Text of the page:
10 Critical Things That Facebook’s Insights Can’t Tell You

Here are critical items that you actually can get from Facebook via some clever programming, but which are not available in the web-based insights tool.

There’s a lot of great basic data you can view on your Facebook page.

Here are critical items that you actually can get from Facebook via some clever programming, but which are not available in the web-based insights tool.

How’s the competition?

If you’re Red Bull, how do you fare against Monster Energy? What about going beyond just who has the most fans and start asking who has more active fans or fans in the right demographic?

Whats my total fan base?

Let’s say you are Domino’s Pizza. You might have three million fans on your main brand page, but what about the 6,000 other place pages for each location that you have, each managed by different franchisees, all acting independently of each other.

Who are my top fans?

Lane Bryant might have 300,000 fans. But who are their biggest fans? What if we could pull out the 10% of these folks that spend the most money, are most active on the page, and are most likely to be brand evangelists?

How effective is my timing?

When are you (as admin) on Facebook, versus when your fans are on Facebook? Are you missing them?

How effective are my apps?

Sure, you spent $50,000 on a slick app, but how many impressions, installs, shares, or activity did you get? You can’t get stats on your iframed tabs. Are you even retaining new fans from that contest you just ran or did you lose most of them when the giveaway ended?

What are my fans worth?

What’s the earned media value of your Facebook presence? How much more room is there for growth in fans, engagement, and conversions?

What’s my market penetration?

Let’s say I’m a major shoe manufacturer and want to target boys 13 to 17 years old. How many of them are there out there, and what proportion of this audience is a fan? More specifically; of this audience, how many fans of Kobe Bryant are also fans of my basketball page?

How many fans have bought something?

They could have bought on-line, used a coupon, or just came into the store. Without a linkage to offline conversion, the value of a Facebook fan for retail brands is just guesswork.

How effective are my ad campaigns?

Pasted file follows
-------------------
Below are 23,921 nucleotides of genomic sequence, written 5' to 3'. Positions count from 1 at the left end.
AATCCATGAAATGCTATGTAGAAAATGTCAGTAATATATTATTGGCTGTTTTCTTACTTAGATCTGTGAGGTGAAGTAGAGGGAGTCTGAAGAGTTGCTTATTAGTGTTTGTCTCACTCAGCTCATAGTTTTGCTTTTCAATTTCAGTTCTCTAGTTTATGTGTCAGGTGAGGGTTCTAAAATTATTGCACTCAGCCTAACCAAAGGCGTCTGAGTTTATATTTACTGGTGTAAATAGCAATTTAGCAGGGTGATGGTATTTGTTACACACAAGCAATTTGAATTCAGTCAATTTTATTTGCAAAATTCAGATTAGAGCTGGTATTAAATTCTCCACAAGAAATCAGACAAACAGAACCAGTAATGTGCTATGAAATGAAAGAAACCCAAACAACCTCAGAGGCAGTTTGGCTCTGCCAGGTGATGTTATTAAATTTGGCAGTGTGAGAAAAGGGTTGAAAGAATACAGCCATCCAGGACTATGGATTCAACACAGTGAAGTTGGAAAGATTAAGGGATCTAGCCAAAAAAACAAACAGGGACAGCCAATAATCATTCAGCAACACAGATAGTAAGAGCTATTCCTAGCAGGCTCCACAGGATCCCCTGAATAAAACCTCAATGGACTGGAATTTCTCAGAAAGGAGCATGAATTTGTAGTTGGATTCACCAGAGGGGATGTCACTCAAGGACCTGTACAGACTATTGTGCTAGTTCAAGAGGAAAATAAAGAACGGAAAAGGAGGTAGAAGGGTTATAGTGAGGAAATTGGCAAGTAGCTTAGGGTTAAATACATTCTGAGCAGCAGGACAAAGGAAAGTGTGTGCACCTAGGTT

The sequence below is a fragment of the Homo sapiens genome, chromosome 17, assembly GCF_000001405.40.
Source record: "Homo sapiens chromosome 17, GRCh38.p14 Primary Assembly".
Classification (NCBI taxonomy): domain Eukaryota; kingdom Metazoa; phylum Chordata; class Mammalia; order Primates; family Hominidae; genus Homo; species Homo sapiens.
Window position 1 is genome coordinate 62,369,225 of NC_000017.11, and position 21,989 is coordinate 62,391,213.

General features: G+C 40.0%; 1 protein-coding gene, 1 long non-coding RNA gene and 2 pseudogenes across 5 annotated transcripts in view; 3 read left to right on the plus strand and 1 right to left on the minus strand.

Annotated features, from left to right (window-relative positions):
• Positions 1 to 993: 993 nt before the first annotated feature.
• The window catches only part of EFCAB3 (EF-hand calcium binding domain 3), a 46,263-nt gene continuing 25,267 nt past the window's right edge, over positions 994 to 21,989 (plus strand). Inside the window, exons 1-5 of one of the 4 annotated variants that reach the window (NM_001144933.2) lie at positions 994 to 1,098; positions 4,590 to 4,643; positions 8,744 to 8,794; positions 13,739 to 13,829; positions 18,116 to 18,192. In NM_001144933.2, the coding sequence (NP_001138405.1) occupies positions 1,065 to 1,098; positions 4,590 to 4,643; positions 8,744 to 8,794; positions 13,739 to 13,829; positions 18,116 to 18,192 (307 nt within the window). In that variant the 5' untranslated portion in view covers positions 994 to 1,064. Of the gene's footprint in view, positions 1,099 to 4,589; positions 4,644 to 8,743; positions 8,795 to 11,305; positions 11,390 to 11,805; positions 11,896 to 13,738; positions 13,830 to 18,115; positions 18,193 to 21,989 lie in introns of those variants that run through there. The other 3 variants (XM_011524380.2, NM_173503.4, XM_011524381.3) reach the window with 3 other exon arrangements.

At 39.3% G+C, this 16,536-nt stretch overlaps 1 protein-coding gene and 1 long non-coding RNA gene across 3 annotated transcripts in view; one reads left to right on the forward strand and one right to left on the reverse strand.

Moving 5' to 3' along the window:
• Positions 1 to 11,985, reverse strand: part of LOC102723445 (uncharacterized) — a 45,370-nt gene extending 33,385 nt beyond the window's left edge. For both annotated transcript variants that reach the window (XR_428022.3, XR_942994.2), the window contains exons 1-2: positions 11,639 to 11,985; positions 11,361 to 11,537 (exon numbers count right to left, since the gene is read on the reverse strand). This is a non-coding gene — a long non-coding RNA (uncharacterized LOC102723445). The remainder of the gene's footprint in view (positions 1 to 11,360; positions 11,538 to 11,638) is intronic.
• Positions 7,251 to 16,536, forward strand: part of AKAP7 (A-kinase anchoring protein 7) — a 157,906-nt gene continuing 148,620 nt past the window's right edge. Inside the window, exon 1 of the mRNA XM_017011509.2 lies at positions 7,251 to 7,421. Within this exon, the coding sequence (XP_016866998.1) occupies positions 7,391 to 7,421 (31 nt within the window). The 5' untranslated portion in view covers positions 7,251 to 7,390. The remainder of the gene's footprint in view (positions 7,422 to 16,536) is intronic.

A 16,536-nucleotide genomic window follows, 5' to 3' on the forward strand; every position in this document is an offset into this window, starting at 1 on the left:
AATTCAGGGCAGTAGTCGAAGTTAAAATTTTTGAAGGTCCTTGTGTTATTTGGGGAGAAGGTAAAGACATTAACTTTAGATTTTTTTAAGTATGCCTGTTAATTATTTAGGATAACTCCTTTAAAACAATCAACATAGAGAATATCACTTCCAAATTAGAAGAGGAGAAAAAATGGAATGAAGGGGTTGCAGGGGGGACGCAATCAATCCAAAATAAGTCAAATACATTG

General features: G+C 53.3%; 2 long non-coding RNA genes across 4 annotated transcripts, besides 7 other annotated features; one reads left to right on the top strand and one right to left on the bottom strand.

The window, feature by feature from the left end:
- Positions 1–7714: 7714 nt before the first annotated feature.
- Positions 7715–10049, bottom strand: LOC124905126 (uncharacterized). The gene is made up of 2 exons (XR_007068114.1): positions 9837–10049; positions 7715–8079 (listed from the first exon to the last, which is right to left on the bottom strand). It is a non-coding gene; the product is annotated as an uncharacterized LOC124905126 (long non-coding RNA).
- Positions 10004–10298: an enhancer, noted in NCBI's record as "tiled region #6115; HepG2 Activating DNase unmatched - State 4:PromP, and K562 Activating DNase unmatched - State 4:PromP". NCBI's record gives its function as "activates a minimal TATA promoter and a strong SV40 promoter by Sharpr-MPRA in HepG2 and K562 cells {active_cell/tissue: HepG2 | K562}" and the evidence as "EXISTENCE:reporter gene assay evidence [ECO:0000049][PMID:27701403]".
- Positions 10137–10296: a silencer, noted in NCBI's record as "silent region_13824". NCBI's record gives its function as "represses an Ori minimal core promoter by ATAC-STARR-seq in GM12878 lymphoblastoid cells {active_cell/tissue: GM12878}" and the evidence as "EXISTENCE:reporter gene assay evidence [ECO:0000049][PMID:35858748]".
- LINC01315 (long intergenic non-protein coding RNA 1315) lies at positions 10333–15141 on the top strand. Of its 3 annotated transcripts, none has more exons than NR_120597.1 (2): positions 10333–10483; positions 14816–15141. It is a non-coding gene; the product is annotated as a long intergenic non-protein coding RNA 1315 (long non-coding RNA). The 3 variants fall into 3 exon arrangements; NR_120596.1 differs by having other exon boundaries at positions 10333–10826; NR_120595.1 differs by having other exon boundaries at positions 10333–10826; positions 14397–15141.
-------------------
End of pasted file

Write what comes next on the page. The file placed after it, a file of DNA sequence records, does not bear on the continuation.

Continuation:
Whether you are running premium Facebook ads, Facebook marketplace ads, or even Google PPC ads to your Facebook page – can you see how your paid efforts work in conjunction with your organic efforts?

How should I adjust my marketing mix?

You have one group running TV, another running direct mail, some SEO agency doing SEO-type things, and perhaps a social media specialist. Can you view how your TV efforts drive traffic to Facebook and how your social efforts drive in-store behavior? How about the combination of marketing efforts working in unison to create truly great brand marketing in a measurable way?

The good news is that nearly every question here is possible to answer here if you painstakingly gather together data across your organization, tie it together into one spot, bring in the various marketing channel owners to collaborate, and begin working together.

The purely social questions (the first seven questions here) are possible with some clever engineering with the Facebook Graph API . For those who have been using only the web-based insights, you might be amazed at what’s possible to pull with the hundreds of more granular data points that you can’t get in the web tool.

Dennis Yu has helped brands grow and measure their Facebook presences. He has spoken at Search Marketing Expo, Search Engine Strategies, Web 2.0, The American Marketing Association, PubCon, Conversational Commerce Conference, Pacific Conferences, HostingCon, Affiliate Summit, Affiliate Convention, UltraLight Startups, MIVA Merchant, and other venues. Yu has also counseled the Federal Trade Commission on privacy issues for social networks. Yu has held leadership positions at Yahoo and American Airlines. His educational background is finance and economics from Southern Methodist University and London School of Economics.